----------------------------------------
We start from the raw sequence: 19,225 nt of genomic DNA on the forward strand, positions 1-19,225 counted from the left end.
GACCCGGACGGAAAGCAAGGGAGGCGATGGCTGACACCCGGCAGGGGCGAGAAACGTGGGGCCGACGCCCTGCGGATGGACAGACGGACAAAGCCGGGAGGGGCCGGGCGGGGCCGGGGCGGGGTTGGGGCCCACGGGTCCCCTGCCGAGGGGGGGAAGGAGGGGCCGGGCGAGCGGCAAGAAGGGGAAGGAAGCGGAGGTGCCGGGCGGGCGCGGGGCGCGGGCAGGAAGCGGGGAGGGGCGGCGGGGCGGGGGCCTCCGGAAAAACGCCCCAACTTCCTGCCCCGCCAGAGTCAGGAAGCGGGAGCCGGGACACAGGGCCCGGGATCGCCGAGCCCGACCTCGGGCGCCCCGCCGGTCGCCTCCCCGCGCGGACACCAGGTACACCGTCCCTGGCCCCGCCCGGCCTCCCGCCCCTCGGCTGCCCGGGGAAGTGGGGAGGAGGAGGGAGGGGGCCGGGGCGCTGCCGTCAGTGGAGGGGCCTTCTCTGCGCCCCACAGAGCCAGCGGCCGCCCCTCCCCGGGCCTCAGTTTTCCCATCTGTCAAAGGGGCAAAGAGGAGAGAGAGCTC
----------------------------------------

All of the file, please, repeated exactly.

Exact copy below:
We start from the raw sequence: 19,225 nt of genomic DNA on the forward strand, positions 1-19,225 counted from the left end.
GACCCGGACGGAAAGCAAGGGAGGCGATGGCTGACACCCGGCAGGGGCGAGAAACGTGGGGCCGACGCCCTGCGGATGGACAGACGGACAAAGCCGGGAGGGGCCGGGCGGGGCCGGGGCGGGGTTGGGGCCCACGGGTCCCCTGCCGAGGGGGGGAAGGAGGGGCCGGGCGAGCGGCAAGAAGGGGAAGGAAGCGGAGGTGCCGGGCGGGCGCGGGGCGCGGGCAGGAAGCGGGGAGGGGCGGCGGGGCGGGGGCCTCCGGAAAAACGCCCCAACTTCCTGCCCCGCCAGAGTCAGGAAGCGGGAGCCGGGACACAGGGCCCGGGATCGCCGAGCCCGACCTCGGGCGCCCCGCCGGTCGCCTCCCCGCGCGGACACCAGGTACACCGTCCCTGGCCCCGCCCGGCCTCCCGCCCCTCGGCTGCCCGGGGAAGTGGGGAGGAGGAGGGAGGGGGCCGGGGCGCTGCCGTCAGTGGAGGGGCCTTCTCTGCGCCCCACAGAGCCAGCGGCCGCCCCTCCCCGGGCCTCAGTTTTCCCATCTGTCAAAGGGGCAAAGAGGAGAGAGAGCTC